Reading List / Notes

Titles are colored by category:


Man's Search for Meaning | Victor Frankl
This is an autobiographical account of Fankl's experience as a prisoner in Nazi concentration camps. It is a brief, powerful account of the unimaginable suffering of life in WWII concentration camps and what it revealed to the author about human nature. Frankl seeks to understand human experience through the lens of his concept of "Logotherapy," which is based on the premise that the ultimate motivation of any individual is to find a meaning in life. He asserts that life has meaning even in the most unimaginable states of suffering, and that man has the freedom to find it in his actions, life experiences, and his own dispositions, even when the state of the world is not within his control. This book caused me to reflect on writings of the Stoic tradition - particularly Epictetus (the Enchridion).


Simply Wittgenstein | James C. Klagge
This was a fantastic introduction to the famous 20th century philosopher. I became interested in Wittgenstein after spending some time reading about Logical Positivism in 2014. I'd since picked up a copy of this book, as well as the biographies "Wittgenstein" by A.C. Grayling and "Wittgenstein - The Duty of Genius" by Ray Monk. I continue to be intrigued by the picture theory of language as well as the concept of language-game (Sprachspiel), the rule-following paradox, and private language arguments. The philosophies of language and logic continue to be a source of great interest, and I am interested in how they contribute to problem-solving and reasoning about concepts natural language processing and artificial intelligence.

Soul of the White Ant | Eugène N. Marais
I heard about this book in late 2016 while watching a YouTube video of Daniel Dennett talking about consciousness. I remembered the title while laying in bed one evening and found the book on Kindle. I purchased a copy and spent the next few hours reading it. The author and the text are wildly interesting. Marais was a South African who lived from 1871 to 1936, working as a lawyer, journalist, poet, naturalist, and newspaper owner. According to his Wikipedia biography, he became addicted to opiates while young, and his wife died as a result of giving birth to their only son. He also had to deal with the plagiarism of his work conducted for this book (by a Nobel Prize winner, no less!). Tragically, he took his own life in 1936. He is recognized as the first person to conduct scientific research of animal behavior in the wild. In this book, Marais examines the behavior of termites and the termite colony in detail. I was struck by the extent of his research. He describes at great length the structure and behavior of the colony - the roles of each type of termite, the sort of hierarchical class structure. Most notably, he may be the first to posit the idea that the termite colony behaves essentially as a complex organism itself - a sort of emergent phenomenon comprised of many smaller, less complex parts, none of which are likely to be aware of the whole. This was a fascinating book and worth picking up.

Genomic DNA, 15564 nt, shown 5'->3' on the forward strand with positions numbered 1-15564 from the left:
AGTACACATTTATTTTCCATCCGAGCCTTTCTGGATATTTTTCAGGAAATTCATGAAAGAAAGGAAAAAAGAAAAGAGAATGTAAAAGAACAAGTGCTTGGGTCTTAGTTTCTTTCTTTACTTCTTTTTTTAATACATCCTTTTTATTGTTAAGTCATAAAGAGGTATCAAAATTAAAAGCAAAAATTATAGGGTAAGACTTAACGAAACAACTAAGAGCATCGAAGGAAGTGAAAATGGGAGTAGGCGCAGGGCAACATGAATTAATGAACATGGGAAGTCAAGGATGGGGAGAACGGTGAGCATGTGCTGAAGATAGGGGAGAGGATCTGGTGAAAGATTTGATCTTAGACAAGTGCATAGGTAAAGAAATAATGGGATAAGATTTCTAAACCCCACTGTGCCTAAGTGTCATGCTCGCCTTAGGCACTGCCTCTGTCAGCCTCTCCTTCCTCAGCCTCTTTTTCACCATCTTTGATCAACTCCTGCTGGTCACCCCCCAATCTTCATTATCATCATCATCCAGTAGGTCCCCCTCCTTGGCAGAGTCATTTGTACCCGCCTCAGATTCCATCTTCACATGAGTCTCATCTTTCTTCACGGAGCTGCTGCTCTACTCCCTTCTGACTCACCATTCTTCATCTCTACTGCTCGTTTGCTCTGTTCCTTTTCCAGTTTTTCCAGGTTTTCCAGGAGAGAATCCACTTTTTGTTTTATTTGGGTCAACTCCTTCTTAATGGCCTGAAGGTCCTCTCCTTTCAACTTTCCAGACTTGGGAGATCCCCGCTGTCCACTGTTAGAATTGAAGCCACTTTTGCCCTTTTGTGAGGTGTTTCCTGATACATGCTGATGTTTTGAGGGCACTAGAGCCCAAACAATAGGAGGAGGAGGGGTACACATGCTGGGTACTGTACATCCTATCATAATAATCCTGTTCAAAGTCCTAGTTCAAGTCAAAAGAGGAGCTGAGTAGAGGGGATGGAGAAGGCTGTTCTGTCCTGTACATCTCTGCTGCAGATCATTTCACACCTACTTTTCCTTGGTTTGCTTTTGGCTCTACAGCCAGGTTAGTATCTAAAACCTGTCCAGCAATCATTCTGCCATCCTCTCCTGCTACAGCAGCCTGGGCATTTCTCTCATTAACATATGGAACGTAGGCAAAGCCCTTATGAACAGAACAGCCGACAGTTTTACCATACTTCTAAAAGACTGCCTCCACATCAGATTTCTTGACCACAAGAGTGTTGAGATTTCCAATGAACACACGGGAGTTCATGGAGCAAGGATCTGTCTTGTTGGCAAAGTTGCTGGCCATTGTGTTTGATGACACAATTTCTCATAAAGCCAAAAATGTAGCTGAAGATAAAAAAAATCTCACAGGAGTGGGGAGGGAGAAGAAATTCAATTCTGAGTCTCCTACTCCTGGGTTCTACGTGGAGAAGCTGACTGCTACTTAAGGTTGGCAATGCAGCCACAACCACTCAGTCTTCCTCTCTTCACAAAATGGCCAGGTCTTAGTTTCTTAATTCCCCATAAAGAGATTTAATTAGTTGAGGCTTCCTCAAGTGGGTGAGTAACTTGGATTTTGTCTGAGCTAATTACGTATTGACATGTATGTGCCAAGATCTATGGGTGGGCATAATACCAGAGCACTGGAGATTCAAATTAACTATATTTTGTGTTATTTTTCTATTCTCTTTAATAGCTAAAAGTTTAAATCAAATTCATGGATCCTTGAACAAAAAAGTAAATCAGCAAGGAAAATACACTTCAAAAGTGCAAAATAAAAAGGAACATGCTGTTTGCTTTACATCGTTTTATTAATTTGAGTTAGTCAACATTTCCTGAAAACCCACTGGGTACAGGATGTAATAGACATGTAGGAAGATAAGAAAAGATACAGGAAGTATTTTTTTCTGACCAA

Make Your Own Neural Network | Tariq Rashid
This is a great practical introduction to neural nets. Rashid offers a concise explanation of how they are constructed, and summarizes key points at the end of each section. The second half of the book focuses on implementing the techniques described in the first half for building a neural network from scratch in Python, making use of numpy. I read this through twice, and returned to sections on back propagation several more times. For readers who might be turned off by a lot of math, this seems like a good introduction to the topic. For those who need a quick refresher, the author provides an appendix section dedicated to a few basic concepts from Calculus.

My Antonia | Willa Cather
I decided to pick this up while thinking about works of literature about the prairie and life in the American midwest during the late 19th century. Willa Cather's descriptions of the landscape - in all its vastness, mystery, and raw beauty - and its profound affect on Jim, an orphan from Virginia, and Antonia, a Bohemian immigrant, are immersive and captivating. The real strength of this novel lies in its subtle portrayal of meaningful human relationships. We witness, from Jim's perspective, the formation of a deep bond with his childhood friend Antonia, and its lasting effect on the memory of both of the characters. Early parts of the book (and in particular, the unforgettable scene recounting the deadly sleigh ride retold by the Russian immigrant Pavel on his deathbead, wherein he and Peter throw a newlywed couple off of the sleigh he is driving to a pack of wolves stalking the party in order to save themselves) have a fairy-tale like style of prose. The last third of the novel has left a strong impression on me; I would recommend this novel. Though there is no way to convey the emotional power of language without greater context, Here are a few excerpts that stuck with me: